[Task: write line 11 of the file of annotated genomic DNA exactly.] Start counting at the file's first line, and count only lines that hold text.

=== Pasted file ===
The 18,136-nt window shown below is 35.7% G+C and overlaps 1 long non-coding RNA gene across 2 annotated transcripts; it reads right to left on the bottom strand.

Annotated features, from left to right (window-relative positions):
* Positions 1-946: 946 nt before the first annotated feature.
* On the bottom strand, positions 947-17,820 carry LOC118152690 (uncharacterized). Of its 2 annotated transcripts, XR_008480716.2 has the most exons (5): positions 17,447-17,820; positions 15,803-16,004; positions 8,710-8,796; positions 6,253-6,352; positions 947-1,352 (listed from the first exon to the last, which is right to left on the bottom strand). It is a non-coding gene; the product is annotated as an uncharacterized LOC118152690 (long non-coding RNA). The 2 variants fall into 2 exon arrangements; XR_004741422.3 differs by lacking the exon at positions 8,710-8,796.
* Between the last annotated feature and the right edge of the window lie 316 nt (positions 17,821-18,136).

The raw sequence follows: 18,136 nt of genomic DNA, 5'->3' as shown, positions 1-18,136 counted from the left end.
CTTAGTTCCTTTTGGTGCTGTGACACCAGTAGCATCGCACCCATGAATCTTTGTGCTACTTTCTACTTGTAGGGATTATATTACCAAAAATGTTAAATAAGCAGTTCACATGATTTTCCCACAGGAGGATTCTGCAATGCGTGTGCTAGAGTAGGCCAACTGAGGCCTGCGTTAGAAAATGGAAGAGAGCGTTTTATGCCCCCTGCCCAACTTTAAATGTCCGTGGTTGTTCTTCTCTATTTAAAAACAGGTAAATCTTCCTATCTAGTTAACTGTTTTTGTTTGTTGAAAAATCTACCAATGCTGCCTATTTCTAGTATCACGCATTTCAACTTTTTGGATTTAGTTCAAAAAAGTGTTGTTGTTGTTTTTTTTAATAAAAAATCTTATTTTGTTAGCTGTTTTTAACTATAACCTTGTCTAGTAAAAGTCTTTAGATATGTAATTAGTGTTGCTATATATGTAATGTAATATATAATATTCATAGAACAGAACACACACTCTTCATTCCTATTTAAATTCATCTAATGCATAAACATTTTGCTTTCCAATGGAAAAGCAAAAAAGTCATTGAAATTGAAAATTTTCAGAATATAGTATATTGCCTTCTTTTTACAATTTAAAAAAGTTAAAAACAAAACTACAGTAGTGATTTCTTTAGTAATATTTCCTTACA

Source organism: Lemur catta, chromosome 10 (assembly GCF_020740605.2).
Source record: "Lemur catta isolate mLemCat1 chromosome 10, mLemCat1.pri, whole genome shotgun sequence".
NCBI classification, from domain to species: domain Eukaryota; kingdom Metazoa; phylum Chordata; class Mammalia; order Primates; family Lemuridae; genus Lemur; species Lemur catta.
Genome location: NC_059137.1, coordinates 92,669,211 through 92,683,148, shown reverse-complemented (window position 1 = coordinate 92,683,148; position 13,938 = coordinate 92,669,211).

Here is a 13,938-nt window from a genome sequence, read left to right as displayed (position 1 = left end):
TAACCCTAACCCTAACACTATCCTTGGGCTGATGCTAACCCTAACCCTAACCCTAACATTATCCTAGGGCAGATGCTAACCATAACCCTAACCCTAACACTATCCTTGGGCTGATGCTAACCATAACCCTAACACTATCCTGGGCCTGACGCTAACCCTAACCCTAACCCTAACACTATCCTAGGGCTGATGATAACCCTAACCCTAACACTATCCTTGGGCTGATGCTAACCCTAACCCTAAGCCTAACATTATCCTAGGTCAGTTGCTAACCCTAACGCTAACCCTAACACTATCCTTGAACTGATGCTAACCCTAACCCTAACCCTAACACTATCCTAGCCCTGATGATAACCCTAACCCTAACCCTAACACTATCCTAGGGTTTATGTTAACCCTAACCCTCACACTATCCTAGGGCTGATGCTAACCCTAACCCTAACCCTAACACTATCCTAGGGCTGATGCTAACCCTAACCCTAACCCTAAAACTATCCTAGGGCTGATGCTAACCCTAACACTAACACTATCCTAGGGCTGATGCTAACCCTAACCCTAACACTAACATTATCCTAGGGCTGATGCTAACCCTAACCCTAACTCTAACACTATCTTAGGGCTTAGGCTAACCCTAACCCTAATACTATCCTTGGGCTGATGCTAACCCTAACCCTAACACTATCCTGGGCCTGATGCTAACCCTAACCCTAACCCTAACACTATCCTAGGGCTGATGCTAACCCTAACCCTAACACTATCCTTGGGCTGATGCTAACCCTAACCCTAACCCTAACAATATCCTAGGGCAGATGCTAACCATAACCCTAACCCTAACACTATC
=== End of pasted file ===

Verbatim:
Genome location: NC_059137.1, coordinates 92,669,211 through 92,683,148, shown reverse-complemented (window position 1 = coordinate 92,683,148; position 13,938 = coordinate 92,669,211).